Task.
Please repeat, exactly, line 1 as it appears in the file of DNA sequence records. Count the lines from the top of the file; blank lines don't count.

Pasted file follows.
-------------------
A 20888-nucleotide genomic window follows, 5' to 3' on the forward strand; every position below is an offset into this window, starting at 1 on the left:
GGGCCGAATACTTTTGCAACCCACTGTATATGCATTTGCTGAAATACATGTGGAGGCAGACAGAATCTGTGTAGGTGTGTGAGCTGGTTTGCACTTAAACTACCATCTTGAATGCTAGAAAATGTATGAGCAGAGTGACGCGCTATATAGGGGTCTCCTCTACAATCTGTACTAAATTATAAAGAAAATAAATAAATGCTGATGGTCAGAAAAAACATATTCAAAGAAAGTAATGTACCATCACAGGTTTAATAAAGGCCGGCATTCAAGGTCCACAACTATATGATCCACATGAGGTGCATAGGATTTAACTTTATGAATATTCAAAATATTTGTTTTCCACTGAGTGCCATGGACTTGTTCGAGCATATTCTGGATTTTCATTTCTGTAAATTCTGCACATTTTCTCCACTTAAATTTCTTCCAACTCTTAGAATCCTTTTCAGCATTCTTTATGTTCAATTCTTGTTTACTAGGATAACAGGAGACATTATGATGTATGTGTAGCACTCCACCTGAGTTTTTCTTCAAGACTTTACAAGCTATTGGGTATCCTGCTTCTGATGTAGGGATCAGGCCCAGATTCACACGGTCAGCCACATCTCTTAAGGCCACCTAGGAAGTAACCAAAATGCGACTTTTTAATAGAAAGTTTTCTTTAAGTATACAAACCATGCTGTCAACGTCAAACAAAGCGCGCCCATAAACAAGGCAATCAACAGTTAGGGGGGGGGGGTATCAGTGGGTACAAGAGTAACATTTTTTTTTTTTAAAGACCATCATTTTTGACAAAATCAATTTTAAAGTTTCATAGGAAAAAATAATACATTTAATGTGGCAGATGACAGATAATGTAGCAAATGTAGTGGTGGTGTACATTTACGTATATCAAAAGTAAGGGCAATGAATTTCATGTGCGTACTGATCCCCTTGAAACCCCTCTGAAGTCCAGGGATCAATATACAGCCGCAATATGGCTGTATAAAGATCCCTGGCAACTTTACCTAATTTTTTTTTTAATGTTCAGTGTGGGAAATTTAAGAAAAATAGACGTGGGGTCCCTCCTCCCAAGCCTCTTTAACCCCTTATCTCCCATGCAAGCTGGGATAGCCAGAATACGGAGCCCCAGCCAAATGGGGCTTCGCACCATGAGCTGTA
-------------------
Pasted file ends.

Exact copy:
A 20888-nucleotide genomic window follows, 5' to 3' on the forward strand; every position below is an offset into this window, starting at 1 on the left: